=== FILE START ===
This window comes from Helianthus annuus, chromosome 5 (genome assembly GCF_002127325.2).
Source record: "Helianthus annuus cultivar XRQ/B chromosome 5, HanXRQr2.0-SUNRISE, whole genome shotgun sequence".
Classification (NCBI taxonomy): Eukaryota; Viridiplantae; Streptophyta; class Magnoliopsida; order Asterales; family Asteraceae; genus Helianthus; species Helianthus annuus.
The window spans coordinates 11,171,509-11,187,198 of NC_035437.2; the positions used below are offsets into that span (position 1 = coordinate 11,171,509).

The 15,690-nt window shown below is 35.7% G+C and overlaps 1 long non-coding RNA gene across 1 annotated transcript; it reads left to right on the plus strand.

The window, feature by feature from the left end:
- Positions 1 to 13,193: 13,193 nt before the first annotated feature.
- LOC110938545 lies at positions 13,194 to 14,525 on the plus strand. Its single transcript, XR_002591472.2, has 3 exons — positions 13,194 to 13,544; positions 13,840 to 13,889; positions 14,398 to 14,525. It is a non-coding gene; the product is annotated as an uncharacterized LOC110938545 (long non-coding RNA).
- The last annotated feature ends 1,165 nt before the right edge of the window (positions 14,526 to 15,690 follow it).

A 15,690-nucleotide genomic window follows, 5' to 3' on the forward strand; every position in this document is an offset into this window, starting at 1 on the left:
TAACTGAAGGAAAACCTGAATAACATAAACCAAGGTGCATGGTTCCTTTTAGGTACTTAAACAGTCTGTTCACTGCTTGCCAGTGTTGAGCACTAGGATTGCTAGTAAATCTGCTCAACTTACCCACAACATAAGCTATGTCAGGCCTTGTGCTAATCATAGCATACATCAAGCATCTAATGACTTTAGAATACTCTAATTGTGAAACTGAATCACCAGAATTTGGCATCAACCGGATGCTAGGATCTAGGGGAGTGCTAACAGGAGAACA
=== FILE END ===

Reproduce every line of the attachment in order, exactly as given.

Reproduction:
This window comes from Helianthus annuus, chromosome 5 (genome assembly GCF_002127325.2).
Source record: "Helianthus annuus cultivar XRQ/B chromosome 5, HanXRQr2.0-SUNRISE, whole genome shotgun sequence".
Classification (NCBI taxonomy): Eukaryota; Viridiplantae; Streptophyta; class Magnoliopsida; order Asterales; family Asteraceae; genus Helianthus; species Helianthus annuus.
The window spans coordinates 11,171,509-11,187,198 of NC_035437.2; the positions used below are offsets into that span (position 1 = coordinate 11,171,509).

The 15,690-nt window shown below is 35.7% G+C and overlaps 1 long non-coding RNA gene across 1 annotated transcript; it reads left to right on the plus strand.

The window, feature by feature from the left end:
- Positions 1 to 13,193: 13,193 nt before the first annotated feature.
- LOC110938545 lies at positions 13,194 to 14,525 on the plus strand. Its single transcript, XR_002591472.2, has 3 exons — positions 13,194 to 13,544; positions 13,840 to 13,889; positions 14,398 to 14,525. It is a non-coding gene; the product is annotated as an uncharacterized LOC110938545 (long non-coding RNA).
- The last annotated feature ends 1,165 nt before the right edge of the window (positions 14,526 to 15,690 follow it).

A 15,690-nucleotide genomic window follows, 5' to 3' on the forward strand; every position in this document is an offset into this window, starting at 1 on the left:
TAACTGAAGGAAAACCTGAATAACATAAACCAAGGTGCATGGTTCCTTTTAGGTACTTAAACAGTCTGTTCACTGCTTGCCAGTGTTGAGCACTAGGATTGCTAGTAAATCTGCTCAACTTACCCACAACATAAGCTATGTCAGGCCTTGTGCTAATCATAGCATACATCAAGCATCTAATGACTTTAGAATACTCTAATTGTGAAACTGAATCACCAGAATTTGGCATCAACCGGATGCTAGGATCTAGGGGAGTGCTAACAGGAGAACA